When it comes to energy, we as a country and as a planet are presented with a choice – embrace the disruptive technologies that will change the way, and likely the price, at which we produce and consume energy or continue with established technologies that will fundamentally change our planet and our economy. In Paris last year, the world’s leaders came together to sign the historic climate agreement to limit global warming to 2°C, with a more ambitious aspiration of limiting it to 1.5°C.
Closer to home, the challenges facing the UK energy industry are significant. Ageing infrastructure, tightening supply margins and a move to a more distributed supply system are not the kind of thing that a government minister would like to see in their in-tray. And that is just electricity supply. Add heat and transport into the mix, each delivering their own complications, and there can be few greater challenges facing government.
As a leading proponent of a strong deal in Paris, the UK government must now take action to ensure that its deeds match the ambition of its diplomacy. To put it mildly, the scorecard is mixed. On the one hand the UK has strong climate change legislation, including long-term carbon budgeting and a commitment to end coal generation, and it has made good progress on renewable electricity deployment to date.
On the other, renewable subsidies have been cut, investment in energy efficiency has stalled and projects like Carbon Capture and Storage in Yorkshire and North East Scotland have been scrapped with no notice and little justification.
Scotland has felt the brunt of these abrupt changes more severely than anywhere. Peterhead, in Aberdeenshire, was set to become home not only to the world’s first commercial floating wind farm, but also the first gas-powered CCS plant. The decision to scrap the £1bn CCS competition on the eve of the Paris talks was the worst sort of short-term politics.
Without CCS, meeting carbon reduction targets will be not only far more difficult, but far more costly. At the same time as investment in low-carbon generation hit a wall of government-generated antagonism, the other great success story of the UK energy sector has been thrown into turmoil. The oil and gas industry, based in Aberdeen but with a presence the length and breadth of the UK, has felt the pain as global oil prices have fallen from in excess of $120 a barrel in 2014 to the low $20s earlier this year.
This has put huge pressure on the industry and has led to the loss of tens of thousands of jobs. While the government did come forward with tax cuts in the budget this year, it contrasts sharply with the rush to support the steel industry in its hour of need.
Both these industries are vital to the UK economy, but only one has received the appropriate support from government. The vote to leave the EU has added to the already substantial complexities facing the energy sector.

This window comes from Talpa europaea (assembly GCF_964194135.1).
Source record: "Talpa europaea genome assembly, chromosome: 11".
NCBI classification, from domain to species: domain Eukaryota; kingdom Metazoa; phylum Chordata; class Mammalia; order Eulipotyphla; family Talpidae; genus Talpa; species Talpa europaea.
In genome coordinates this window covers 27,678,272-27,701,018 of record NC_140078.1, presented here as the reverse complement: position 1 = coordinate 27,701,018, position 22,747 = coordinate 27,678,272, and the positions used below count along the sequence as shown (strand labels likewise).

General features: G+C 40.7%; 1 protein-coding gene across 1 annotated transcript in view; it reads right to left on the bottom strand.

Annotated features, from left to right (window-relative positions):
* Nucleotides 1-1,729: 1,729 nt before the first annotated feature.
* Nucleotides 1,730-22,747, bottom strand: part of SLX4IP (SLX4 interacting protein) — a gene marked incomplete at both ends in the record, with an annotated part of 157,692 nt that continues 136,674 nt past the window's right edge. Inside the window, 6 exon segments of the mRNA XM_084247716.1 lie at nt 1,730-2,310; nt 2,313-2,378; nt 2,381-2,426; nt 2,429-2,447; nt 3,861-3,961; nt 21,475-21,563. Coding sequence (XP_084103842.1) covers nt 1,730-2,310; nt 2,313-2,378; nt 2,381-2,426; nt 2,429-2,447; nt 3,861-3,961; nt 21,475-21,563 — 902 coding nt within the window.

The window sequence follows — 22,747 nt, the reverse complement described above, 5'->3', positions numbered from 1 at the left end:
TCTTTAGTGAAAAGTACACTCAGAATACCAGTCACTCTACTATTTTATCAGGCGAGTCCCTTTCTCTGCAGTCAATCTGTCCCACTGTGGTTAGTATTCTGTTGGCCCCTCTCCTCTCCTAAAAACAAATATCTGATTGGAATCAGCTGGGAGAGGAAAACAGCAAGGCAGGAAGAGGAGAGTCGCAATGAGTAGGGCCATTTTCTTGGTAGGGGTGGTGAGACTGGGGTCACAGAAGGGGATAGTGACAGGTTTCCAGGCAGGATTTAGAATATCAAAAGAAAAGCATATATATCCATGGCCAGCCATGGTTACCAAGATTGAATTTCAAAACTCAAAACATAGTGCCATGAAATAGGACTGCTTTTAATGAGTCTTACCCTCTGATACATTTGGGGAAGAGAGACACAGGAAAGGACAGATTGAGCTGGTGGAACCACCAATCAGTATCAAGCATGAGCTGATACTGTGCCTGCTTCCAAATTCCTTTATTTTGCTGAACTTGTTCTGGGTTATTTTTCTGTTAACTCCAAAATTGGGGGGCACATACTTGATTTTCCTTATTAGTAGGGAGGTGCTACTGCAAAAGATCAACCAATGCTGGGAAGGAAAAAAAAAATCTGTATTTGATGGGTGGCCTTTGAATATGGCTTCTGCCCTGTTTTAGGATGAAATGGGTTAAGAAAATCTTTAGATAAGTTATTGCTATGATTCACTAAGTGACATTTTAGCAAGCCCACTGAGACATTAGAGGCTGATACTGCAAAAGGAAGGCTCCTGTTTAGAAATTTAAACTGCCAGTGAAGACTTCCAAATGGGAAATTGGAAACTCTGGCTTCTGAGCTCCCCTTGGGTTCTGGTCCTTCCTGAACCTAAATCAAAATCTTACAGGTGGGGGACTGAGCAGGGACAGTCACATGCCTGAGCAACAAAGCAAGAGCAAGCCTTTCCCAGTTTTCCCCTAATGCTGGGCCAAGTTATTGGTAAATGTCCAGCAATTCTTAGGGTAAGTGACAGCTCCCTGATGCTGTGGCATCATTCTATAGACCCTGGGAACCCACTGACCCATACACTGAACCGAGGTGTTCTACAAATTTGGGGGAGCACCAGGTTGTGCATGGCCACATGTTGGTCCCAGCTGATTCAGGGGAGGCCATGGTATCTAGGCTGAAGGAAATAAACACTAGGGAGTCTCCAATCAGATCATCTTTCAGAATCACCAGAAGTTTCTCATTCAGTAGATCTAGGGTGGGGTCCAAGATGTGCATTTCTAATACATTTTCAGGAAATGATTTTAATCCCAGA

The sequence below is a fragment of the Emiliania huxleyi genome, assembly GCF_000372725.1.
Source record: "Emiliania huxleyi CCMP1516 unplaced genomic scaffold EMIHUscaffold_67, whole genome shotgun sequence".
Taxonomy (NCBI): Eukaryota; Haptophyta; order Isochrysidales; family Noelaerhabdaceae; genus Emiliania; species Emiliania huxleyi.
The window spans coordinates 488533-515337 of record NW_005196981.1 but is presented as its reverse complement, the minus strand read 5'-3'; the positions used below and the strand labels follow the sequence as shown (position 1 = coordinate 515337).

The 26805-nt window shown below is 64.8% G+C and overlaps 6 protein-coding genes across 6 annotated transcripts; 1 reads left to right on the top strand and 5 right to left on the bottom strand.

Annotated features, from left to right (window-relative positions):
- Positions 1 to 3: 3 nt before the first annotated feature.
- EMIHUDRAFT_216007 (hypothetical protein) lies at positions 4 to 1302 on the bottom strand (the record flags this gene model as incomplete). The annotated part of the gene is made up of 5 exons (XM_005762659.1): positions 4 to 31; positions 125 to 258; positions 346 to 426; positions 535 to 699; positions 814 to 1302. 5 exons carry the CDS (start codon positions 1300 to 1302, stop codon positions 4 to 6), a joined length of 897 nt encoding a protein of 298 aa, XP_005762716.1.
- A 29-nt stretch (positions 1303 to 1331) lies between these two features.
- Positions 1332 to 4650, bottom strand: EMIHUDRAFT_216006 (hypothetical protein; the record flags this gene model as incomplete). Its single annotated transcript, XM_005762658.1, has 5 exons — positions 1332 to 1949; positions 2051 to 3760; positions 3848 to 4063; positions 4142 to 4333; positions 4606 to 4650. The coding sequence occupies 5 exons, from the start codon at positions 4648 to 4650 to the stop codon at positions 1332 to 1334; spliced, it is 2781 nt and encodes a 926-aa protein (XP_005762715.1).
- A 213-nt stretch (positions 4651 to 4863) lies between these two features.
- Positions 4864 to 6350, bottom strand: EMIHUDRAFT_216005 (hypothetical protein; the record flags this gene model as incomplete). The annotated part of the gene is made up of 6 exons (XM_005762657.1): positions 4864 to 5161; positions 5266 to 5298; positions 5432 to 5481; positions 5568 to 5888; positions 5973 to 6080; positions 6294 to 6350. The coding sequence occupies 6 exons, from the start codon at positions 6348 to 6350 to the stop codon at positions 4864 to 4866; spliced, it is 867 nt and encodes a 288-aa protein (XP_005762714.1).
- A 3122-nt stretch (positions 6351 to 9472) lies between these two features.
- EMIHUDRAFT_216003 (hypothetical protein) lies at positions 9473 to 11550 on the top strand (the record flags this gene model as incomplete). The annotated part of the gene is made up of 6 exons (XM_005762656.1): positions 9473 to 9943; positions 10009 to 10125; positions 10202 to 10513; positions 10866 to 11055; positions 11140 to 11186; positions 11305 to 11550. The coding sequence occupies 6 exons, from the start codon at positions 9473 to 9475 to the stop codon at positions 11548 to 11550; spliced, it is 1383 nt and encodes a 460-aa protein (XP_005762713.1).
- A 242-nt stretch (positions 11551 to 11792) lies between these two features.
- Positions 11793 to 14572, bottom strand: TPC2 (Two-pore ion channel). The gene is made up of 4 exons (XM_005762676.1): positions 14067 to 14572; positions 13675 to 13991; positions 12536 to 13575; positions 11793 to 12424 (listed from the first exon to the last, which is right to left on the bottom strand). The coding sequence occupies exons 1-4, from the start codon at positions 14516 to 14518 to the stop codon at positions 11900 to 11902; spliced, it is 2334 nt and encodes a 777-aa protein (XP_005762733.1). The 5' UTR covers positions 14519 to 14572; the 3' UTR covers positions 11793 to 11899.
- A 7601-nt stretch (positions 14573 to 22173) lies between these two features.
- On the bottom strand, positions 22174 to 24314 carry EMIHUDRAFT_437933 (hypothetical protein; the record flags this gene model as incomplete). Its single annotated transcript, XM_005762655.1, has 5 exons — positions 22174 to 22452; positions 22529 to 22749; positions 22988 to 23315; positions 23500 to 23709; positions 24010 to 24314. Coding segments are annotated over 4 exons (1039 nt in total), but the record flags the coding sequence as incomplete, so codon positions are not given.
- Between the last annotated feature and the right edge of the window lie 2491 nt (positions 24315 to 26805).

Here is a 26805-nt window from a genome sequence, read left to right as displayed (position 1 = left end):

Like all areas of policy, huge uncertainty shrouds government thinking on its approach to the energy sector post-Brexit. Will the UK remain in the developing Energy Union? What about the European Emissions Trading Scheme?
If we leave these, too, what will be the impact on business? Will the UK continue to seek greater reliance on interconnectors to the continent to supply the electricity that is no longer produced domestically?
Individually, these are large and complex questions. Taken together, they represent a challenge that is unprecedented. When it comes to the energy trilemma, there is a strong case to be made that the UK government is failing on all three.
So, how do we move forward? Consensus, stability and flexibility across devolved government will be key. Before its demise, the Energy and Climate Change Committee completed an investigation into investor confidence, the results of which were damning.
One of the key concerns was the lack of a long-term strategy, which combined with sudden and numerous changes to policy had created a climate of uncertainty, making investment decisions more difficult. The upcoming publication of the Emissions Reduction Plan and the government’s industrial strategy both present opportunities for a long-term vision to be put in place.
To be successful, these must be developed in conjunction with both industry and civic society. They must also be flexible, to enable different parts of the UK to pursue differing policy objectives. The SNP has a long-standing objection to new nuclear generation based on the costs, concerns over safety and unresolved questions on decommissioning. The Conservatives have an objection to onshore wind deployment, which has led to its exclusion, along with solar, from the forthcoming Contract for Difference auction.
This means that the two cheapest forms of generation will not be able to bid. Common sense suggests that new nuclear energy be developed in England, where it has support of the government, and onshore wind continues its development in Scotland, where it continues to enjoy cross-party support.
Allowing the different parts of these islands to pursue different policy objectives was the whole point of devolution. A flexible approach would allow the development of a diverse and resilient energy system capable of meeting the challenges that face the sector.
There are new ministers in place and the early noises suggest they may be more willing to compromise than their predecessors, but industry has been through the mill in recent years and confidence in government is in short supply.